Users are fed up with unfair software licensing, or stiffing, as it has become known. Last week a group of IT strategists swapped experiences behind the closed doors of the Computer Weekly 500 Club and identified four types of stiffing: the version release stiff, the upgrade stiff, the change of platform stiff and - for the really creative - the "anything else" stiff.
What really irked our readers is the lack of differential pricing in software licensing - the fact that occasional users pay as much for software as very heavy users.
And stiffing is not just bad for the IT department budget. IT directors believe it saps the strength of the whole economy, by forcing firms to waste resources on policing routine IT contracts. And it forces organisations to work at less than full capacity because of the fear of costs associated with adding desks.
Computer Weekly's campaign to stamp out stiffing has gained high-profile backing over the past 24 months. But the practice still goes on. Ultimately, it is only by naming and shaming the guilty parties that we will turn the tide against unfair software licensing.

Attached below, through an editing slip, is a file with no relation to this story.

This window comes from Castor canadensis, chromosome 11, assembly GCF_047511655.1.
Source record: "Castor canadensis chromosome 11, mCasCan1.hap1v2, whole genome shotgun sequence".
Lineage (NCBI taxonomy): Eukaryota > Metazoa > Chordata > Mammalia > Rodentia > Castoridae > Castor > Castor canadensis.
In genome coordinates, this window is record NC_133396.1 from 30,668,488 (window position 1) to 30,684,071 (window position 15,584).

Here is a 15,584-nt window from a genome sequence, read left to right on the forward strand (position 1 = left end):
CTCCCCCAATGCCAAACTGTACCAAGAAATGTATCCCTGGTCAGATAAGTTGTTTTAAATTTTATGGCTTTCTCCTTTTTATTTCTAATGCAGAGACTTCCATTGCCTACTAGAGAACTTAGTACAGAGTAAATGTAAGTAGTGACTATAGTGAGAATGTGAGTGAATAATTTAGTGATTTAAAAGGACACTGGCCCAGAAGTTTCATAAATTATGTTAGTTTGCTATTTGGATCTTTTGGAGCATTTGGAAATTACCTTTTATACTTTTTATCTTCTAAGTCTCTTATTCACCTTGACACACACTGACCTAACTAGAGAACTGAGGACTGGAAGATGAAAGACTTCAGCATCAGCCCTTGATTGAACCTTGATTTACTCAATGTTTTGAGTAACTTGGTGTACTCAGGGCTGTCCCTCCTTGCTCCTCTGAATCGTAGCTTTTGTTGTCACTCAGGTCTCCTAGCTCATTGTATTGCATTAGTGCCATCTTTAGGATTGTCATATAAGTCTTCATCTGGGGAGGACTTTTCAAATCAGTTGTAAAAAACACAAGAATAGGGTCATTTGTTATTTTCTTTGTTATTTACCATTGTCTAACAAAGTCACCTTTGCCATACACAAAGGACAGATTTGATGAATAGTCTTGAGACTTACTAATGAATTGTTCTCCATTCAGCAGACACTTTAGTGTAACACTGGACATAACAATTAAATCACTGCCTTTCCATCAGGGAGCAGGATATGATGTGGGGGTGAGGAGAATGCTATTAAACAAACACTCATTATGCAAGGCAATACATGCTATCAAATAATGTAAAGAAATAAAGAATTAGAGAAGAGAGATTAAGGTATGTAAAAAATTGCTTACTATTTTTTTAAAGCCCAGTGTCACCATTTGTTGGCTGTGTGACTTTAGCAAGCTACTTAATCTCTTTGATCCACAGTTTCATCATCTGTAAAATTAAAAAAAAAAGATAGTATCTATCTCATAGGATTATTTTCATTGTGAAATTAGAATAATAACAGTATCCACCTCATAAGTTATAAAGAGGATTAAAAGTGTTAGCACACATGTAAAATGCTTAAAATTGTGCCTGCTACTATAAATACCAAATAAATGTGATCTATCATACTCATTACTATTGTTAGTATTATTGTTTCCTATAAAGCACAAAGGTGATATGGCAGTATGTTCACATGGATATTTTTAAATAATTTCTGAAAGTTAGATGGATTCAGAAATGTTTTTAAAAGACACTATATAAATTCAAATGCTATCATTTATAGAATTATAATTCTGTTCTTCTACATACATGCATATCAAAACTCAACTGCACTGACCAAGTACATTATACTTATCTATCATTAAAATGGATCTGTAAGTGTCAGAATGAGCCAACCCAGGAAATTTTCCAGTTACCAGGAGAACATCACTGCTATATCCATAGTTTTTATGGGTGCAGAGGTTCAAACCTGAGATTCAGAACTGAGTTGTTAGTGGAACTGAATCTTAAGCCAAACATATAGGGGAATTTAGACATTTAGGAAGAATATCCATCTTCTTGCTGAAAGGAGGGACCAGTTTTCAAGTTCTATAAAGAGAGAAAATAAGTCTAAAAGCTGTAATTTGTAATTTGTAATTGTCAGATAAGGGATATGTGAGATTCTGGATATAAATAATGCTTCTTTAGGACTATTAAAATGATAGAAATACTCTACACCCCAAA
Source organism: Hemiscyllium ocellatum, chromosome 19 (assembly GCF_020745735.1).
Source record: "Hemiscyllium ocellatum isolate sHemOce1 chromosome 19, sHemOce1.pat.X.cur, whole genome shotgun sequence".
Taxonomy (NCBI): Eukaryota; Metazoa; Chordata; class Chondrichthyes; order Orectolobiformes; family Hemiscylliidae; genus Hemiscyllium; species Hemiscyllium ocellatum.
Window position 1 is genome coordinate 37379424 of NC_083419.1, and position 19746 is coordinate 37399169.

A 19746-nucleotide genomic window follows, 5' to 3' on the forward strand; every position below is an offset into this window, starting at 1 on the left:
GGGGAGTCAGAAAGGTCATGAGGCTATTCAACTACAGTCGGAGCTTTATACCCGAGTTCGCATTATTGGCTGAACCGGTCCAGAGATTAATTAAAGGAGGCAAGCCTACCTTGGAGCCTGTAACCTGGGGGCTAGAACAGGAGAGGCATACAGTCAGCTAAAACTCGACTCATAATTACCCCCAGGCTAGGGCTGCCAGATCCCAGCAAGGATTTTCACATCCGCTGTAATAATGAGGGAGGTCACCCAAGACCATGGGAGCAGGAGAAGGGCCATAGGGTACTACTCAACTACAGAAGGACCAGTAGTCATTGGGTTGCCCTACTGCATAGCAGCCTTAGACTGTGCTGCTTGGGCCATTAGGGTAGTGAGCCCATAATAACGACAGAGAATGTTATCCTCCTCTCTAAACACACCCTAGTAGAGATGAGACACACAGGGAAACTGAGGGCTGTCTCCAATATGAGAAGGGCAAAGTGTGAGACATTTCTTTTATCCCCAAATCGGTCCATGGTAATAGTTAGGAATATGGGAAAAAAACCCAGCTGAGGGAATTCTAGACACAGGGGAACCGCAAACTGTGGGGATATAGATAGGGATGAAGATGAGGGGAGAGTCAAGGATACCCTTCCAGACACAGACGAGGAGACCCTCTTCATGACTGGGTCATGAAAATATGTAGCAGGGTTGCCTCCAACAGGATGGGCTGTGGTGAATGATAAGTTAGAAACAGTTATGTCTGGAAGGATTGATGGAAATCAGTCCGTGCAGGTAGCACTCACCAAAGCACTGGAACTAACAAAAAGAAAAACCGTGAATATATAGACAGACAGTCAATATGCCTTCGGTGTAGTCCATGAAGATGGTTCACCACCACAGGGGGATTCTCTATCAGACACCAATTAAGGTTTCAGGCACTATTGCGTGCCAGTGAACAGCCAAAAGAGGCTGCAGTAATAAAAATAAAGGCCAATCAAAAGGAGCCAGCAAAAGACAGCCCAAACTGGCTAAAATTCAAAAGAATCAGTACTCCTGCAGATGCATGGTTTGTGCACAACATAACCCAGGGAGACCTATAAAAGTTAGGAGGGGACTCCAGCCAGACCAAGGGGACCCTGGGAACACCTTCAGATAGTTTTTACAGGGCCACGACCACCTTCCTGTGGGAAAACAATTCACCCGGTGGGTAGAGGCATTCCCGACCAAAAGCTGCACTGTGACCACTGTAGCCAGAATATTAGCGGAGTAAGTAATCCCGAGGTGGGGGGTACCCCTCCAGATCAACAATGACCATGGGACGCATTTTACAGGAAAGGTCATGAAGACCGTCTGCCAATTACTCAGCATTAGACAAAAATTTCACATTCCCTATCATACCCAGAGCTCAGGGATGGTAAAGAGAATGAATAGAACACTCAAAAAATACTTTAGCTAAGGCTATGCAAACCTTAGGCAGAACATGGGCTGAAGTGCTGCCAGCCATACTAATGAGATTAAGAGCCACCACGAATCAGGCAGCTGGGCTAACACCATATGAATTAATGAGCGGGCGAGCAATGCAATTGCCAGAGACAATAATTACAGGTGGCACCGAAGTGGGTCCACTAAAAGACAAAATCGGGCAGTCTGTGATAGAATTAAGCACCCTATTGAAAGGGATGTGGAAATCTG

But that should not stop you conducting your own "low intensity operations" against the stiffers. That means educating the board about the dangers, relentlessly checking all licences for stiffing clauses, watching your own technical staff to make sure they are not subliminally "turned" by suppliers.
And if, like many businesses, you believe the US state-level law called Ucita is an excuse for suppliers to reach into your system and switch it off at the slightest provocation, then you can borrow a phrase from across the pond and "just say no" to products licensed under the controversial code.